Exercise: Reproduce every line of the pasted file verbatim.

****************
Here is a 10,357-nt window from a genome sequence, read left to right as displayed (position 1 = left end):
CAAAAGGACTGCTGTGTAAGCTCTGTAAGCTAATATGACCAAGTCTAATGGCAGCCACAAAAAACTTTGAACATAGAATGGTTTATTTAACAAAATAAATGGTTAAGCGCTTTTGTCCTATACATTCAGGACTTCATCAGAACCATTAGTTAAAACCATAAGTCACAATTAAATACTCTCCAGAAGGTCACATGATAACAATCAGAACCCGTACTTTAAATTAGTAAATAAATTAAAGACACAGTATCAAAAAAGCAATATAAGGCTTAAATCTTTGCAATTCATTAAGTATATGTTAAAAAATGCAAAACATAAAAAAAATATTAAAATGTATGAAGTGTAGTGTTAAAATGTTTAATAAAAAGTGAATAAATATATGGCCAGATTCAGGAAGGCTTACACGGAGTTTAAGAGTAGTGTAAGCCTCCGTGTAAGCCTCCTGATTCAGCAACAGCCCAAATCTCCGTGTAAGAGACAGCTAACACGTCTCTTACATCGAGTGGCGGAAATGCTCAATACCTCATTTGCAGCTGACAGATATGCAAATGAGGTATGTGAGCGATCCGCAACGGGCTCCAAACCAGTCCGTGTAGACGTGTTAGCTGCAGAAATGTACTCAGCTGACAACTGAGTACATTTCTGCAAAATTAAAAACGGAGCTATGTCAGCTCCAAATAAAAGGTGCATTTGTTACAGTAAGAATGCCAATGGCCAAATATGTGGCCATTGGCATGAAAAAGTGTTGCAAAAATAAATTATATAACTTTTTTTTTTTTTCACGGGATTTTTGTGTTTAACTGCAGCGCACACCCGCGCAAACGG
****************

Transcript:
Here is a 10,357-nt window from a genome sequence, read left to right as displayed (position 1 = left end):
CAAAAGGACTGCTGTGTAAGCTCTGTAAGCTAATATGACCAAGTCTAATGGCAGCCACAAAAAACTTTGAACATAGAATGGTTTATTTAACAAAATAAATGGTTAAGCGCTTTTGTCCTATACATTCAGGACTTCATCAGAACCATTAGTTAAAACCATAAGTCACAATTAAATACTCTCCAGAAGGTCACATGATAACAATCAGAACCCGTACTTTAAATTAGTAAATAAATTAAAGACACAGTATCAAAAAAGCAATATAAGGCTTAAATCTTTGCAATTCATTAAGTATATGTTAAAAAATGCAAAACATAAAAAAAATATTAAAATGTATGAAGTGTAGTGTTAAAATGTTTAATAAAAAGTGAATAAATATATGGCCAGATTCAGGAAGGCTTACACGGAGTTTAAGAGTAGTGTAAGCCTCCGTGTAAGCCTCCTGATTCAGCAACAGCCCAAATCTCCGTGTAAGAGACAGCTAACACGTCTCTTACATCGAGTGGCGGAAATGCTCAATACCTCATTTGCAGCTGACAGATATGCAAATGAGGTATGTGAGCGATCCGCAACGGGCTCCAAACCAGTCCGTGTAGACGTGTTAGCTGCAGAAATGTACTCAGCTGACAACTGAGTACATTTCTGCAAAATTAAAAACGGAGCTATGTCAGCTCCAAATAAAAGGTGCATTTGTTACAGTAAGAATGCCAATGGCCAAATATGTGGCCATTGGCATGAAAAAGTGTTGCAAAAATAAATTATATAACTTTTTTTTTTTTTCACGGGATTTTTGTGTTTAACTGCAGCGCACACCCGCGCAAACGG